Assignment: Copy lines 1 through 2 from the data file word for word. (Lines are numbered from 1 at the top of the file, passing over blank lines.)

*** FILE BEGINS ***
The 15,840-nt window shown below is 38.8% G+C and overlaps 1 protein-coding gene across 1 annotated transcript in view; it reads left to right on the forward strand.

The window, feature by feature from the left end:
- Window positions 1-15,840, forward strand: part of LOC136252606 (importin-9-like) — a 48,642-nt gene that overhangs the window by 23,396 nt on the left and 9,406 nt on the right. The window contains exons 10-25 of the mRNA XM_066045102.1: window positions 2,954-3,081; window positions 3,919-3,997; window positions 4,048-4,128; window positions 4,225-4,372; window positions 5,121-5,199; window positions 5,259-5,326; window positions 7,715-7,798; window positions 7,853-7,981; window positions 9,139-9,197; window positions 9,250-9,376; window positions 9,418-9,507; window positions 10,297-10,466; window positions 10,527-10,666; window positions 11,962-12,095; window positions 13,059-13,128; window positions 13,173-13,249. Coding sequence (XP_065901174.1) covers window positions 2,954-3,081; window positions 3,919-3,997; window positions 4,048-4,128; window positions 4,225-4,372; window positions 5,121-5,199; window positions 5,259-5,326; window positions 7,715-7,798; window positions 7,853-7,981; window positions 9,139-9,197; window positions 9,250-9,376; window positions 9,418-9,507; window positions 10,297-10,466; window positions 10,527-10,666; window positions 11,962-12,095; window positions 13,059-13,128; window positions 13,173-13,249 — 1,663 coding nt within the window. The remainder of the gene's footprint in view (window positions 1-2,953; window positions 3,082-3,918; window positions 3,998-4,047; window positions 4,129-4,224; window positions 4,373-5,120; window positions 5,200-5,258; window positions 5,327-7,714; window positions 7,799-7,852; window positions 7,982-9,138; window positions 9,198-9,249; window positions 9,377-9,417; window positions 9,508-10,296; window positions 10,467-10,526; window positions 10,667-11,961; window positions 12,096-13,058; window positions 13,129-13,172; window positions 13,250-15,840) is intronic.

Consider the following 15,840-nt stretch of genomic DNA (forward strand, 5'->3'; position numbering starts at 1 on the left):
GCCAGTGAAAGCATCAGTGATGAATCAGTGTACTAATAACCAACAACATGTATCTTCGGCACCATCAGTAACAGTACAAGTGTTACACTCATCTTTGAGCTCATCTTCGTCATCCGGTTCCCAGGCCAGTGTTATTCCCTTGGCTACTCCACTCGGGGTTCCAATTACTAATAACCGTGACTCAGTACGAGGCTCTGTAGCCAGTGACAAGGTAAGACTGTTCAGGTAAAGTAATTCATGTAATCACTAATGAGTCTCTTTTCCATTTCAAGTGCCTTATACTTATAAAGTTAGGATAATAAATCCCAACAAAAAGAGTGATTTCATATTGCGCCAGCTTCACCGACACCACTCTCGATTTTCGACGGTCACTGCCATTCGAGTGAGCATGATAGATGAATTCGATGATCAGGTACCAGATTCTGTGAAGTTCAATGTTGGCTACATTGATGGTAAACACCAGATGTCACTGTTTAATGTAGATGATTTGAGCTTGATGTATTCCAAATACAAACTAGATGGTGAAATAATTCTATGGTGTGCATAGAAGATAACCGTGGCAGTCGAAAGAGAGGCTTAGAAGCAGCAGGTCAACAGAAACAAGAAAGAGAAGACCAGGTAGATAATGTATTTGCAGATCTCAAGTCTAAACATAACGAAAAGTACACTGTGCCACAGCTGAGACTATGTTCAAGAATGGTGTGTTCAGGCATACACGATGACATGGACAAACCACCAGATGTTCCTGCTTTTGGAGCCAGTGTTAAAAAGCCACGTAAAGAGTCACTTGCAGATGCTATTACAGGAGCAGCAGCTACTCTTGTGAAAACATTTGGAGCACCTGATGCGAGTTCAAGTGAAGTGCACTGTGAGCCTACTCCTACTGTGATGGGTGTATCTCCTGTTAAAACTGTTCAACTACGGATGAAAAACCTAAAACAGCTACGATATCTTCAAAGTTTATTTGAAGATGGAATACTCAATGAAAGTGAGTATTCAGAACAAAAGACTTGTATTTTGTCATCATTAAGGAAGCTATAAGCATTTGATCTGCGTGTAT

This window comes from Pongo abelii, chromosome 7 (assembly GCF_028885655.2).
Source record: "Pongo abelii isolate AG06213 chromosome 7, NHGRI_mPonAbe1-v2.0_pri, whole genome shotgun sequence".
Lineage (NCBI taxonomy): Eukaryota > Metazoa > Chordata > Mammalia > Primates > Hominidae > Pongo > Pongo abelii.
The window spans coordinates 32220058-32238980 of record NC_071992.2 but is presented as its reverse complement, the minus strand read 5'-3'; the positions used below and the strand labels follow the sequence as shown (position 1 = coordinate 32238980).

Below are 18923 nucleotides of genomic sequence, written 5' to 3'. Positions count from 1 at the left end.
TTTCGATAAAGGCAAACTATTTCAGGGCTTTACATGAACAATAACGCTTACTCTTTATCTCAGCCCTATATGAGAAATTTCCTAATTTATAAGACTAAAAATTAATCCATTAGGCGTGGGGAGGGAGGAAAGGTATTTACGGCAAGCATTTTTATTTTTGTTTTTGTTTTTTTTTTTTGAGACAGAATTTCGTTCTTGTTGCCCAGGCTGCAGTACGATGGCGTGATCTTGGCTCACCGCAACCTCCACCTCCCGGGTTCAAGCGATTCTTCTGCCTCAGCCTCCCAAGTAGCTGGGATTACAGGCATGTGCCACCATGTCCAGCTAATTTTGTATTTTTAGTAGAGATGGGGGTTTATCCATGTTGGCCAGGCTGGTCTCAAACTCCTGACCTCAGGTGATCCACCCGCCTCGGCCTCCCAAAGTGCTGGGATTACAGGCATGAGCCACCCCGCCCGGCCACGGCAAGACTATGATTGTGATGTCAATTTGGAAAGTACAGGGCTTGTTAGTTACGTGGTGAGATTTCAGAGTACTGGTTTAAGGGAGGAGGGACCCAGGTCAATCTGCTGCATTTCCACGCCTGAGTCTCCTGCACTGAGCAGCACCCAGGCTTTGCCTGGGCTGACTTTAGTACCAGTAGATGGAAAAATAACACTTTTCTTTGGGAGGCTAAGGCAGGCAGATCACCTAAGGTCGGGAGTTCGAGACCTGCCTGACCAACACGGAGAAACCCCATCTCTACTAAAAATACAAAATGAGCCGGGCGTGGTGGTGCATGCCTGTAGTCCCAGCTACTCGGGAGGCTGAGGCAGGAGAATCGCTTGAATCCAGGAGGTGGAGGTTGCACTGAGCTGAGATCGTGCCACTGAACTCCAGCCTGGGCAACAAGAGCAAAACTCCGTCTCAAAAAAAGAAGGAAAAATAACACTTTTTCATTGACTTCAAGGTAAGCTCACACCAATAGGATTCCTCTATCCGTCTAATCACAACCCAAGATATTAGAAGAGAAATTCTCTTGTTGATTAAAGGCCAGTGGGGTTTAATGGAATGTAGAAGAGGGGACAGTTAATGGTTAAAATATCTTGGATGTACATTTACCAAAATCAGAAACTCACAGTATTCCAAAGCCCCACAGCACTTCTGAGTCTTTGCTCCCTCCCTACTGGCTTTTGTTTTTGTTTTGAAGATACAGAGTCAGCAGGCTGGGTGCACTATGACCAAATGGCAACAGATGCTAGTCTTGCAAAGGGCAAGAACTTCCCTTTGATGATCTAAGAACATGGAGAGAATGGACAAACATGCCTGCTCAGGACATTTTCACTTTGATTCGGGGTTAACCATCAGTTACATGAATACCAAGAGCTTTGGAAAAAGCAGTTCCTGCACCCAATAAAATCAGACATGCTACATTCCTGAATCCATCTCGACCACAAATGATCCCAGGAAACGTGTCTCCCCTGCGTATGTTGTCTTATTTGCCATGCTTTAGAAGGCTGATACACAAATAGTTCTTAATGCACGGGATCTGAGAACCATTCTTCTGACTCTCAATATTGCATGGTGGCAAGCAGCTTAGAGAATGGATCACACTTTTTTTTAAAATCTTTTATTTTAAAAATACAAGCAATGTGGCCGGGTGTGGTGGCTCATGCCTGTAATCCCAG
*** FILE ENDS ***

The 15,840-nt window shown below is 38.8% G+C and overlaps 1 protein-coding gene across 1 annotated transcript in view; it reads left to right on the forward strand.

The window, feature by feature from the left end: